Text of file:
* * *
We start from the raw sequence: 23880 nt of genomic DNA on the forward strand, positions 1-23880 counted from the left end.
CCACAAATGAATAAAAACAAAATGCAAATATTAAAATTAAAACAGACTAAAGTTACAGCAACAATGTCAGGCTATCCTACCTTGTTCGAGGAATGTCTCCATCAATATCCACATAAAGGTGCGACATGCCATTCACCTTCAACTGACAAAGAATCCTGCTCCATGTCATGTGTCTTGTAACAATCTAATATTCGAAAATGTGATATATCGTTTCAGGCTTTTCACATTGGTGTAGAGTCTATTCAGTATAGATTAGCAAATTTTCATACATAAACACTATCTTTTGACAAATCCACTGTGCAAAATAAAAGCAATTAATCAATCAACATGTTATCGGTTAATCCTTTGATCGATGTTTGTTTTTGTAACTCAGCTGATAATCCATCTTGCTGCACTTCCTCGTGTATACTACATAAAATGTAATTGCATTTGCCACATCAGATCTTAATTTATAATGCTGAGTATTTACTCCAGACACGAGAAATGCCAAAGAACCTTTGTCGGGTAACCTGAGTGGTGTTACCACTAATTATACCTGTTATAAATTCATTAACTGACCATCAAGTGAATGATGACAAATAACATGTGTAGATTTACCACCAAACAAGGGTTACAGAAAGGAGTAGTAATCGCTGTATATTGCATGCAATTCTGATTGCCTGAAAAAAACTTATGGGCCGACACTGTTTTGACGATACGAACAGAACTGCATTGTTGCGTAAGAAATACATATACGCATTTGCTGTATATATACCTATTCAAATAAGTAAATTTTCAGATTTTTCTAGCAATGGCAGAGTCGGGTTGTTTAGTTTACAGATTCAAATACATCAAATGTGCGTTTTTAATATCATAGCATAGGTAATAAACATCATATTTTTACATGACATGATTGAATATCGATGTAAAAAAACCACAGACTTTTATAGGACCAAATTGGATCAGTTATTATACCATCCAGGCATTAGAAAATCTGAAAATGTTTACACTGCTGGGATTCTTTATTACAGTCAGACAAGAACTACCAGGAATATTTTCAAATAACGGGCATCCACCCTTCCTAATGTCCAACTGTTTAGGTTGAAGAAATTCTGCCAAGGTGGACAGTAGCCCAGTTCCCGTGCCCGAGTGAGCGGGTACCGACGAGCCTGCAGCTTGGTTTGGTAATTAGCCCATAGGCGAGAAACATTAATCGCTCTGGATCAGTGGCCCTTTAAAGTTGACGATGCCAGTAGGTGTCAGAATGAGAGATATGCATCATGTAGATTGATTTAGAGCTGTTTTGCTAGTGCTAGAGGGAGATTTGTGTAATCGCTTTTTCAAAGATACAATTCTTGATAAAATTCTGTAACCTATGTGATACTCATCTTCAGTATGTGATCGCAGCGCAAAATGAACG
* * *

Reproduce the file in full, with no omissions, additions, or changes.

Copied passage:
We start from the raw sequence: 23880 nt of genomic DNA on the forward strand, positions 1-23880 counted from the left end.
CCACAAATGAATAAAAACAAAATGCAAATATTAAAATTAAAACAGACTAAAGTTACAGCAACAATGTCAGGCTATCCTACCTTGTTCGAGGAATGTCTCCATCAATATCCACATAAAGGTGCGACATGCCATTCACCTTCAACTGACAAAGAATCCTGCTCCATGTCATGTGTCTTGTAACAATCTAATATTCGAAAATGTGATATATCGTTTCAGGCTTTTCACATTGGTGTAGAGTCTATTCAGTATAGATTAGCAAATTTTCATACATAAACACTATCTTTTGACAAATCCACTGTGCAAAATAAAAGCAATTAATCAATCAACATGTTATCGGTTAATCCTTTGATCGATGTTTGTTTTTGTAACTCAGCTGATAATCCATCTTGCTGCACTTCCTCGTGTATACTACATAAAATGTAATTGCATTTGCCACATCAGATCTTAATTTATAATGCTGAGTATTTACTCCAGACACGAGAAATGCCAAAGAACCTTTGTCGGGTAACCTGAGTGGTGTTACCACTAATTATACCTGTTATAAATTCATTAACTGACCATCAAGTGAATGATGACAAATAACATGTGTAGATTTACCACCAAACAAGGGTTACAGAAAGGAGTAGTAATCGCTGTATATTGCATGCAATTCTGATTGCCTGAAAAAAACTTATGGGCCGACACTGTTTTGACGATACGAACAGAACTGCATTGTTGCGTAAGAAATACATATACGCATTTGCTGTATATATACCTATTCAAATAAGTAAATTTTCAGATTTTTCTAGCAATGGCAGAGTCGGGTTGTTTAGTTTACAGATTCAAATACATCAAATGTGCGTTTTTAATATCATAGCATAGGTAATAAACATCATATTTTTACATGACATGATTGAATATCGATGTAAAAAAACCACAGACTTTTATAGGACCAAATTGGATCAGTTATTATACCATCCAGGCATTAGAAAATCTGAAAATGTTTACACTGCTGGGATTCTTTATTACAGTCAGACAAGAACTACCAGGAATATTTTCAAATAACGGGCATCCACCCTTCCTAATGTCCAACTGTTTAGGTTGAAGAAATTCTGCCAAGGTGGACAGTAGCCCAGTTCCCGTGCCCGAGTGAGCGGGTACCGACGAGCCTGCAGCTTGGTTTGGTAATTAGCCCATAGGCGAGAAACATTAATCGCTCTGGATCAGTGGCCCTTTAAAGTTGACGATGCCAGTAGGTGTCAGAATGAGAGATATGCATCATGTAGATTGATTTAGAGCTGTTTTGCTAGTGCTAGAGGGAGATTTGTGTAATCGCTTTTTCAAAGATACAATTCTTGATAAAATTCTGTAACCTATGTGATACTCATCTTCAGTATGTGATCGCAGCGCAAAATGAACG